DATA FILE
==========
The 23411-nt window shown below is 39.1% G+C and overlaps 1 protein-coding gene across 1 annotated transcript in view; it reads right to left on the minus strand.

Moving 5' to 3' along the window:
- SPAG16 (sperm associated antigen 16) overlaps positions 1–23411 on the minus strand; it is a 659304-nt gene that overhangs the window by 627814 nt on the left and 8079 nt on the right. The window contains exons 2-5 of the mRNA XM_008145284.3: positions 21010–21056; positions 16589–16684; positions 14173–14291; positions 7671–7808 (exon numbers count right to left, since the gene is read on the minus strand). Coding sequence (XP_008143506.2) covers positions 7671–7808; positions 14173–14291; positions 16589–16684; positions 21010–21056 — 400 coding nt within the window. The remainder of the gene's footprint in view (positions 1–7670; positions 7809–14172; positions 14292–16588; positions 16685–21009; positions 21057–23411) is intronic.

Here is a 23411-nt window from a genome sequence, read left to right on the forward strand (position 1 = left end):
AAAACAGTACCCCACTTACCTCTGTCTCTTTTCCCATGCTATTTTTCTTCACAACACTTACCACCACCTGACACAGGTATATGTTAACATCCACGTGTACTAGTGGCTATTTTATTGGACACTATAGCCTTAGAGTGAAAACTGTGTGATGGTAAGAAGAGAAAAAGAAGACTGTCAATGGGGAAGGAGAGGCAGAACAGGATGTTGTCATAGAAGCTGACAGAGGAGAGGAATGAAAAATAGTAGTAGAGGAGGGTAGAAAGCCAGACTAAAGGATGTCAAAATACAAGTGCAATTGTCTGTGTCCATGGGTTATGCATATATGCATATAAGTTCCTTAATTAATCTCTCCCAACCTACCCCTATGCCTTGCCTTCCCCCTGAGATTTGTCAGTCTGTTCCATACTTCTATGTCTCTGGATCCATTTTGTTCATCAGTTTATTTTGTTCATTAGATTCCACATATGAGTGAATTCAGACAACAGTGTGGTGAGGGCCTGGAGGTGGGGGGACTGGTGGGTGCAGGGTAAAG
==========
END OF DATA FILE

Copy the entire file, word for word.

The 23411-nt window shown below is 39.1% G+C and overlaps 1 protein-coding gene across 1 annotated transcript in view; it reads right to left on the minus strand.

Moving 5' to 3' along the window:
- SPAG16 (sperm associated antigen 16) overlaps positions 1–23411 on the minus strand; it is a 659304-nt gene that overhangs the window by 627814 nt on the left and 8079 nt on the right. The window contains exons 2-5 of the mRNA XM_008145284.3: positions 21010–21056; positions 16589–16684; positions 14173–14291; positions 7671–7808 (exon numbers count right to left, since the gene is read on the minus strand). Coding sequence (XP_008143506.2) covers positions 7671–7808; positions 14173–14291; positions 16589–16684; positions 21010–21056 — 400 coding nt within the window. The remainder of the gene's footprint in view (positions 1–7670; positions 7809–14172; positions 14292–16588; positions 16685–21009; positions 21057–23411) is intronic.

Here is a 23411-nt window from a genome sequence, read left to right on the forward strand (position 1 = left end):
AAAACAGTACCCCACTTACCTCTGTCTCTTTTCCCATGCTATTTTTCTTCACAACACTTACCACCACCTGACACAGGTATATGTTAACATCCACGTGTACTAGTGGCTATTTTATTGGACACTATAGCCTTAGAGTGAAAACTGTGTGATGGTAAGAAGAGAAAAAGAAGACTGTCAATGGGGAAGGAGAGGCAGAACAGGATGTTGTCATAGAAGCTGACAGAGGAGAGGAATGAAAAATAGTAGTAGAGGAGGGTAGAAAGCCAGACTAAAGGATGTCAAAATACAAGTGCAATTGTCTGTGTCCATGGGTTATGCATATATGCATATAAGTTCCTTAATTAATCTCTCCCAACCTACCCCTATGCCTTGCCTTCCCCCTGAGATTTGTCAGTCTGTTCCATACTTCTATGTCTCTGGATCCATTTTGTTCATCAGTTTATTTTGTTCATTAGATTCCACATATGAGTGAATTCAGACAACAGTGTGGTGAGGGCCTGGAGGTGGGGGGACTGGTGGGTGCAGGGTAAAG